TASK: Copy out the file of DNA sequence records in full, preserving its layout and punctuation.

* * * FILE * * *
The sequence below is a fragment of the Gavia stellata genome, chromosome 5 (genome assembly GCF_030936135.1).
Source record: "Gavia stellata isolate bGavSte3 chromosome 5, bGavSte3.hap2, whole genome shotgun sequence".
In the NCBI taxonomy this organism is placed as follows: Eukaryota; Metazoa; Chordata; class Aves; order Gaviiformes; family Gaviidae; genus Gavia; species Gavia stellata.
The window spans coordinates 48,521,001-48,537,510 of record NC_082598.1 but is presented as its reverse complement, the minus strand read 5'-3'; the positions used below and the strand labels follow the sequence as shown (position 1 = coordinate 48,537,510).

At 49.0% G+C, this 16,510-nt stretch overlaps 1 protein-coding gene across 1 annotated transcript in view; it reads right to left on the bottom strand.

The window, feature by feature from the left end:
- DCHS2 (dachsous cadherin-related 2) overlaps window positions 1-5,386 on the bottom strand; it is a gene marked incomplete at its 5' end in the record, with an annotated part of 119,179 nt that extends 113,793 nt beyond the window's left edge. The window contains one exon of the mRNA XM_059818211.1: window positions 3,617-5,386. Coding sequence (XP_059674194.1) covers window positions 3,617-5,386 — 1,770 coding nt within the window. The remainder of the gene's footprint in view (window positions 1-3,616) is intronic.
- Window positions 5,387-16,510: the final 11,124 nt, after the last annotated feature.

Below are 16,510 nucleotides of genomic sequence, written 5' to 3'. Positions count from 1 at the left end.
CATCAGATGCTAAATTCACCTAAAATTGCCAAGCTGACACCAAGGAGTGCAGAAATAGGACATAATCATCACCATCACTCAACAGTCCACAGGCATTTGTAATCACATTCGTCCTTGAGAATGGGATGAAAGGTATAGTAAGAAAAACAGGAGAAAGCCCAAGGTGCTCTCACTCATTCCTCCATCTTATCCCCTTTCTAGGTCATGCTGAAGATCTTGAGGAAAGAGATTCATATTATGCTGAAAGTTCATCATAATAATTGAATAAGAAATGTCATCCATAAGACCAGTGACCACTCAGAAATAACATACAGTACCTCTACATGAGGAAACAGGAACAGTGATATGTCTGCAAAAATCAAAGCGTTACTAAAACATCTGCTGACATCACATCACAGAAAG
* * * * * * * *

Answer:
The sequence below is a fragment of the Gavia stellata genome, chromosome 5 (genome assembly GCF_030936135.1).
Source record: "Gavia stellata isolate bGavSte3 chromosome 5, bGavSte3.hap2, whole genome shotgun sequence".
In the NCBI taxonomy this organism is placed as follows: Eukaryota; Metazoa; Chordata; class Aves; order Gaviiformes; family Gaviidae; genus Gavia; species Gavia stellata.
The window spans coordinates 48,521,001-48,537,510 of record NC_082598.1 but is presented as its reverse complement, the minus strand read 5'-3'; the positions used below and the strand labels follow the sequence as shown (position 1 = coordinate 48,537,510).

At 49.0% G+C, this 16,510-nt stretch overlaps 1 protein-coding gene across 1 annotated transcript in view; it reads right to left on the bottom strand.

The window, feature by feature from the left end:
- DCHS2 (dachsous cadherin-related 2) overlaps window positions 1-5,386 on the bottom strand; it is a gene marked incomplete at its 5' end in the record, with an annotated part of 119,179 nt that extends 113,793 nt beyond the window's left edge. The window contains one exon of the mRNA XM_059818211.1: window positions 3,617-5,386. Coding sequence (XP_059674194.1) covers window positions 3,617-5,386 — 1,770 coding nt within the window. The remainder of the gene's footprint in view (window positions 1-3,616) is intronic.
- Window positions 5,387-16,510: the final 11,124 nt, after the last annotated feature.

Below are 16,510 nucleotides of genomic sequence, written 5' to 3'. Positions count from 1 at the left end.
CATCAGATGCTAAATTCACCTAAAATTGCCAAGCTGACACCAAGGAGTGCAGAAATAGGACATAATCATCACCATCACTCAACAGTCCACAGGCATTTGTAATCACATTCGTCCTTGAGAATGGGATGAAAGGTATAGTAAGAAAAACAGGAGAAAGCCCAAGGTGCTCTCACTCATTCCTCCATCTTATCCCCTTTCTAGGTCATGCTGAAGATCTTGAGGAAAGAGATTCATATTATGCTGAAAGTTCATCATAATAATTGAATAAGAAATGTCATCCATAAGACCAGTGACCACTCAGAAATAACATACAGTACCTCTACATGAGGAAACAGGAACAGTGATATGTCTGCAAAAATCAAAGCGTTACTAAAACATCTGCTGACATCACATCACAGAAAG